Autographed baseballs bringing out the worst in people, Part II

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Following up on that post about the autographed Derek Jeter baseballs is a link to another story about how memorabilia is pretty much awful. The story involves a deceased father’s extensive autographed baseball collection and the fight to inherit it by his two adult-yet-totally-childish sons, each of whom claims ownership.

The dead father, by the way, was on the board of the Chicago White Sox, so proximity to ballplayers meant that this is a big, big collection.

The worst thing about all of this, however, is not the fight between the sons. Nor is it about the peril of improper estate planning.  No, the worst thing about it is how one of the sons’ thefts of autographed baseballs was explained via a totally gratuitous swipe at Ray Durham, who I always kinda liked:

A closer look revealed that someone had taken another ball and secretly replaced it with a ball signed by Ray Durham, a former second baseman for the White Sox and other teams. Durham is a friend of the Pogofsky family, but his career .277 batting average did not merit his autographed ball sitting among balls signed by the game’s most legendary players.

The Durham ball “is worth, like $5,” Benjamin Pogofsky said.

Ray Durham, thankfully, could not be reached for comment.

Report: Rangers’ deal with Seung-hwan Oh is off

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The Rangers will not sign free agent reliever Seung-hwan Oh after all. Reports from MLB.com’s TR Sullivan indicate that negotiations were brought to a halt after a physical issue was found with the pitcher. While the specifics have yet to be released, Evan Grant of the Dallas Morning News says the issue was revealed on an MRI of the right-hander’s arm.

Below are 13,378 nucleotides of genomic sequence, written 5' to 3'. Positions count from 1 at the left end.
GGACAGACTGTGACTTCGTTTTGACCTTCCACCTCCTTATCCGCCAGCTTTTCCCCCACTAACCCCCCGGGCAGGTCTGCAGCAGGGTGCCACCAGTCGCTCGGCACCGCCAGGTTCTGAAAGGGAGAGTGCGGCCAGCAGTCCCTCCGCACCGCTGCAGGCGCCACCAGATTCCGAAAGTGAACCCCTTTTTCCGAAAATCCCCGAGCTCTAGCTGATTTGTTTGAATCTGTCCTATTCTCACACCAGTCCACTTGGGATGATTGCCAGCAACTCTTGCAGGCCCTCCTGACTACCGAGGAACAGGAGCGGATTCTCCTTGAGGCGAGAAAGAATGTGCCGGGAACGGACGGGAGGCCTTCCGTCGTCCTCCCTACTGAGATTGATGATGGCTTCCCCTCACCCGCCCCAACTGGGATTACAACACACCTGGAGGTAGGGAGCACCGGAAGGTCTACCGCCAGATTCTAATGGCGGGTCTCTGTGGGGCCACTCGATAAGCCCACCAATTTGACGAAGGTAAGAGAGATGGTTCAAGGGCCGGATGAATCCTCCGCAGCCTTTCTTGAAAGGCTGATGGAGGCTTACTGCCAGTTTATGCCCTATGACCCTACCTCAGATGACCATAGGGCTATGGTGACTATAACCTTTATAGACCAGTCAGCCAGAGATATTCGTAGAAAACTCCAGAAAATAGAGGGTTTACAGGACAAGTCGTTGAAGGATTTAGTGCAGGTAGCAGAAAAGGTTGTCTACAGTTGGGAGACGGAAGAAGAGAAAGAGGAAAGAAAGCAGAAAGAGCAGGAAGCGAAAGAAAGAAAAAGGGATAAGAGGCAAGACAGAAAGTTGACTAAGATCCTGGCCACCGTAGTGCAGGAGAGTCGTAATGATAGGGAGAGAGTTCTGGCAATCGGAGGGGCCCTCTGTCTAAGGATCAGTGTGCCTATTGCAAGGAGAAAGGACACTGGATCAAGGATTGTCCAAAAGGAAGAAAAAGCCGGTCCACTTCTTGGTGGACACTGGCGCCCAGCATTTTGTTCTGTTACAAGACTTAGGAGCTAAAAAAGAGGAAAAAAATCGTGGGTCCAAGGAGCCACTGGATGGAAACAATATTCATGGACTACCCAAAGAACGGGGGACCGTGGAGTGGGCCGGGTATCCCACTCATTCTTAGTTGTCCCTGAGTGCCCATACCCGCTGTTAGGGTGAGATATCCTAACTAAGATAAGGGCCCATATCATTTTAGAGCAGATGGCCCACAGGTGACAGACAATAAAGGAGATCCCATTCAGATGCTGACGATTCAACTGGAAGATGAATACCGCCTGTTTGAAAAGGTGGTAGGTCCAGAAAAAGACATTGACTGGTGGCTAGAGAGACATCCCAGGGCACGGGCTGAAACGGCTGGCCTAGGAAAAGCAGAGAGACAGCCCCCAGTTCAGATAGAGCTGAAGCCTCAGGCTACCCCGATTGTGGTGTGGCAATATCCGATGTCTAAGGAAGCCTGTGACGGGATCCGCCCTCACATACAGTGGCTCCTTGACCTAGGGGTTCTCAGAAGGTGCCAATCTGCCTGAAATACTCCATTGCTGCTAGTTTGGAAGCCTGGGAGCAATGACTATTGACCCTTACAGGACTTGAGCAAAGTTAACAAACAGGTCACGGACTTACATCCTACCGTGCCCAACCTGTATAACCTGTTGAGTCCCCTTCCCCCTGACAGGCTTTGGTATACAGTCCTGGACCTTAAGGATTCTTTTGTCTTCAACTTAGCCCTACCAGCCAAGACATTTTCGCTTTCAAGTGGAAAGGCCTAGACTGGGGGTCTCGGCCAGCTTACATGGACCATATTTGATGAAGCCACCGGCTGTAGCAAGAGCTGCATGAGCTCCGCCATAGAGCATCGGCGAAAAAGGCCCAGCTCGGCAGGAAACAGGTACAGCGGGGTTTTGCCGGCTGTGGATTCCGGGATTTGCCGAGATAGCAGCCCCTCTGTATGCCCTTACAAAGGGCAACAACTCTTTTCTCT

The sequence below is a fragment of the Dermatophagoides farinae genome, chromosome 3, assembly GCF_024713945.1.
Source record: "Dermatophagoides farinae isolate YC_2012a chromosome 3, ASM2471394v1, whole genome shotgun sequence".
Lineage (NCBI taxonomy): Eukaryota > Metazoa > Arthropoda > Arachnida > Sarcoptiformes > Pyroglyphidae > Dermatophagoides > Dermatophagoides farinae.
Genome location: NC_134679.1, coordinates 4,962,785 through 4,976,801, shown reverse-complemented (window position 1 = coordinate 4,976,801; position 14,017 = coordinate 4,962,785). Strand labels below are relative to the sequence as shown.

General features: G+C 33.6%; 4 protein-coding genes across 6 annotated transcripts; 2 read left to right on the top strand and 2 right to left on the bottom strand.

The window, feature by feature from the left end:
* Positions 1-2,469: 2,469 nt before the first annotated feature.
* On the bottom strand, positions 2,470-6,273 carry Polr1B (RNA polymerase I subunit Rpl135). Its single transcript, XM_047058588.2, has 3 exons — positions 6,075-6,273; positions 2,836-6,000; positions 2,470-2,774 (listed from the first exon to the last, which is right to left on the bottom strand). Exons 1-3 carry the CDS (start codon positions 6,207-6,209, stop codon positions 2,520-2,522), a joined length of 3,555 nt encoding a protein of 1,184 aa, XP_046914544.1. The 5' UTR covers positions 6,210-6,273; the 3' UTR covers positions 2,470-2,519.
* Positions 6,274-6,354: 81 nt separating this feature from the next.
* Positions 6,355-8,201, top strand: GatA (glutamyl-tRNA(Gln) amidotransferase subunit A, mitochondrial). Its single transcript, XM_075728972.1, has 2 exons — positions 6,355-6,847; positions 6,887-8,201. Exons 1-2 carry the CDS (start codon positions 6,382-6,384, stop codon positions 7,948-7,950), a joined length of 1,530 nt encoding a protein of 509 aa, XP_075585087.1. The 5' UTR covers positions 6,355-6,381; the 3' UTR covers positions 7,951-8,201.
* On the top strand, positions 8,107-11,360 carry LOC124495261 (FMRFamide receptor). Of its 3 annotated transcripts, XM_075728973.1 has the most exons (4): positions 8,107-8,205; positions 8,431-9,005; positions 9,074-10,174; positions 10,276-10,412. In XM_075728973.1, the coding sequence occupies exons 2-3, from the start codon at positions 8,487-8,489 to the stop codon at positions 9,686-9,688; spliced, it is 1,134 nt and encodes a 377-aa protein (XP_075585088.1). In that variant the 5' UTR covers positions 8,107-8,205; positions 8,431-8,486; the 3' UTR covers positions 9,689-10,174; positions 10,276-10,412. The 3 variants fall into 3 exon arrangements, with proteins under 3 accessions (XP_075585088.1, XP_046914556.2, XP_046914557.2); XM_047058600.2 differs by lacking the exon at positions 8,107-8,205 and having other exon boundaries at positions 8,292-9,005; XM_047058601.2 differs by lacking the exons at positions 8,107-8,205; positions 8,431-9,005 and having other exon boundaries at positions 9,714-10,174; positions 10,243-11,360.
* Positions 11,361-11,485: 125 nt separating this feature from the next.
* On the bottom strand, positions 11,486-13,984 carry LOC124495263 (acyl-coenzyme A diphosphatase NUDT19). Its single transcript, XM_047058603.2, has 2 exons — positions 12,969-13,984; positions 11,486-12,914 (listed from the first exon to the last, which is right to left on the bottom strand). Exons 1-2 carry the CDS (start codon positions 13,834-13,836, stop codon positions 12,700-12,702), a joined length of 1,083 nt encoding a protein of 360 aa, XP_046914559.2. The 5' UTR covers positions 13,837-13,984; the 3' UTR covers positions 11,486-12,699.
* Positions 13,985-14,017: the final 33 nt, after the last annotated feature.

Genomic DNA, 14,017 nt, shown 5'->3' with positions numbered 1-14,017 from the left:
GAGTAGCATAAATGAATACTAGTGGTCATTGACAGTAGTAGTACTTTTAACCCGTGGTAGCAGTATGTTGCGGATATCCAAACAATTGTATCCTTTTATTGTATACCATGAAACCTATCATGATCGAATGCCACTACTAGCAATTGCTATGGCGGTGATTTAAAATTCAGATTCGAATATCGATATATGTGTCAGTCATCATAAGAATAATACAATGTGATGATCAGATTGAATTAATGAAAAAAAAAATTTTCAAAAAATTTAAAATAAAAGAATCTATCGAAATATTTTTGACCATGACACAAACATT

Oh was thought to be in talks with the Rangers last week, though a deal was never officially announced by the club. The 35-year-old righty is fresh off of a two-year run with the Cardinals, during which he posted a cumulative 39 saves, 2.85 ERA, 2.1 BB/9 and 10.2 SO/9 in 139 innings. He struggled with consistency in his sophomore season, however, and finished 2017 with a disappointing 4.10 ERA and 4.44 FIP in 62 appearances for the team.

While Oh hasn’t experienced any setbacks with his arm in the majors so far, he does have a history of prior injuries during his time in KBO. He sustained a shoulder injury in 2009 and underwent surgery to remove bone spurs from his elbow in 2010. It’s possible that the Rangers saw an entirely different problem on the MRI, but clearly it was enough to give them strong reservations about inking the righty to a $2.75+ million deal. It’s still possible that another of Oh’s suitors will offer him a contract prior to Opening Day; the Giants were rumored to be interested in the veteran reliever, among other teams, though their recent acquisition of lefty reliever Tony Watson will likely take them out of the running now.